Australian Open 2020


Australian Open: a guide to Melbourne Park

The countdown to the 2020 Australian Open is well and truly on, so we're taking you on a deep dive into the place where it all happens.

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With the warm weather slowly creeping in it means summer is drawing nearer, so there’s only one thing on our mind – the Australian Open. 

Want to see the best players in the world on the biggest stage? Well, we’re saving you a reserved seat in one of Melbourne Park’s world-class arenas. Here’s a guide covering everything you need to know before you take your seat.

The choice is yours – Rod Laver or Margaret Court Arena?

Did you know that the Australian Open is the only Grand Slam in the world that utilises three roofed venues? That means that no matter the weather, the show will always go on.

Melbourne Park’s show court 1 was officially re-named ‘Margaret Court Arena’ as a tribute to Australia’s most successful female tennis player on the eve of the 2003 Australian Open. With a capacity of 7500, MCA brings all the tennis action up close and personal. Lock in a session across the first eight days and six nights of the tournament. Fun fact: the arena design is inspired by the pleats of a traditional tennis skirt.

Rod Laver Arena is the heart of Melbourne Park, which also makes it the heart of the Australian Open. Not only does it host some of the world’s best players right across the Australian Open’s two weeks, it is also the home of both the Women’s and Men’s Australian Open Finals. On 16 January 2000, Melbourne Park’s Centre Court officially became known as Rod Laver Arena – honouring the three-time Aus Open champion and one of the world’s greatest ever tennis players. Hosting almost 15,000 tennis fans every day of the Aus Open, it was the first arena in Australia to have a retractable roof installed.

With your Stadium Tickets, not only do you get a reserved seat in either Rod Laver or Margaret Court Arena, but you also get the flexibility of enjoying everything else the Australian Open has to offer. At any point in the day you can take a break from all the scorching tennis action in your chosen stadium and instead make your way around the rest of Melbourne Park.

You’ll have access to all the outdoor courts as well as Melbourne Arena. You can also soak up all the live music happening at the AO Live Stage, explore the AO Ballpark, check out the new Practice Village, and satisfy your tastebuds with all the worldclass food and drink offerings the Aus Open are serving up in 2020.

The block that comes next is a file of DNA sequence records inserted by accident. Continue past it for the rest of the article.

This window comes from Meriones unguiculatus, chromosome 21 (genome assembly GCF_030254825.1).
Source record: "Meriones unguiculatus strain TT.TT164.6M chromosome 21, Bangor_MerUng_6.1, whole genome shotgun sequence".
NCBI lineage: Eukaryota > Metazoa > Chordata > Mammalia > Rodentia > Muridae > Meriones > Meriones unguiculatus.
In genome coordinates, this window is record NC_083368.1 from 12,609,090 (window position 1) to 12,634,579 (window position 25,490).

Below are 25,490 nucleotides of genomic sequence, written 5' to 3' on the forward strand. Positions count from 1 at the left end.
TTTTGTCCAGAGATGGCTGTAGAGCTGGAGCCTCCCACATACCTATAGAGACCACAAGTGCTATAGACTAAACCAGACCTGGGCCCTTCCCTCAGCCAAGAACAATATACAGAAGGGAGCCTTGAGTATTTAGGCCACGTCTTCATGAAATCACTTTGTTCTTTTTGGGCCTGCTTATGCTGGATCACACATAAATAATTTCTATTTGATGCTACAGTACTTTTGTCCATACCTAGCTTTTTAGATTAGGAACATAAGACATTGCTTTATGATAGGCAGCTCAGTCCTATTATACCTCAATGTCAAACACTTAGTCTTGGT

Witness history-making moments up close

There have been some incredible matches held on both these courts – from record-breaking slogs to fierce rivalries, huge upsets to surprising victories – both Rod Laver and Margaret Court Arenas aren’t short on history-making tennis. We’ve dug through the history books to pick some of our favourite ever matches.

The Australian Open has witnessed some monster matches over the years, but when American Andy Roddick took on Moroccan Younes El Aynaoui in the 2003 quarterfinals it really was one for the ages. Across almost five hours (four hours 59 minutes to be precise), Roddick became the youngest man since 1992 to reach the semi-finals of the Australian Open. The ninth-seeded American prevailed in a remarkable 40-game, fifth set that lasted two and a half hours.

If you thought that was an incredible feat, fast forward to the 2012 Australian Open Final between Novak Djokovic vs Rafael Nadal. Stretching to five hours and 53 minutes, the match has gone down as one of the best in this long-fought rivalry. While the match has only one tie-break, it is the style of both these players that saw the match stretch well past midnight. In the end, it was Djokovic who came out on top to score his third Australian Open title.

The 2002 Australian Open final between Jennifer Capriati and Martina Hingis was one for the ages. In the boiling head, both players were given a ten-minute break during the match to apply ice packs and tensions threatened to boil over. Eventually, Capriarti saved four match points cementing her comeback and clinching victory.

Who can predict what history-making tennis glory awaits us at the 2020 Australian Open? Only time will tell. But a seat in one of the Arenas guarantees you the best chance of being up close when all the action goes down.

Australian Open key dates

With two weeks of tennis action ready to unfold, taking place from Monday 20 January until Sunday 2 February, you better strap yourself in.

It will all come to a head on Saturday 1 February when the 2020 Australian Open Women’s champion is crowned, while the Men’s Final will take place the following day, on Sunday 2 February.

The Women’s Semifinals will be held during the day on Thursday 30 January and the first Men’s Semifinal will take place that night, followed by the second semi on Friday 31 January.

The Quarterfinals will be held on Tuesday 28 and Wednesday 29 January.

Australian Open 2020 will take over Melbourne Park from Monday 20 January until Sunday 2 February. Tickets are on sale now via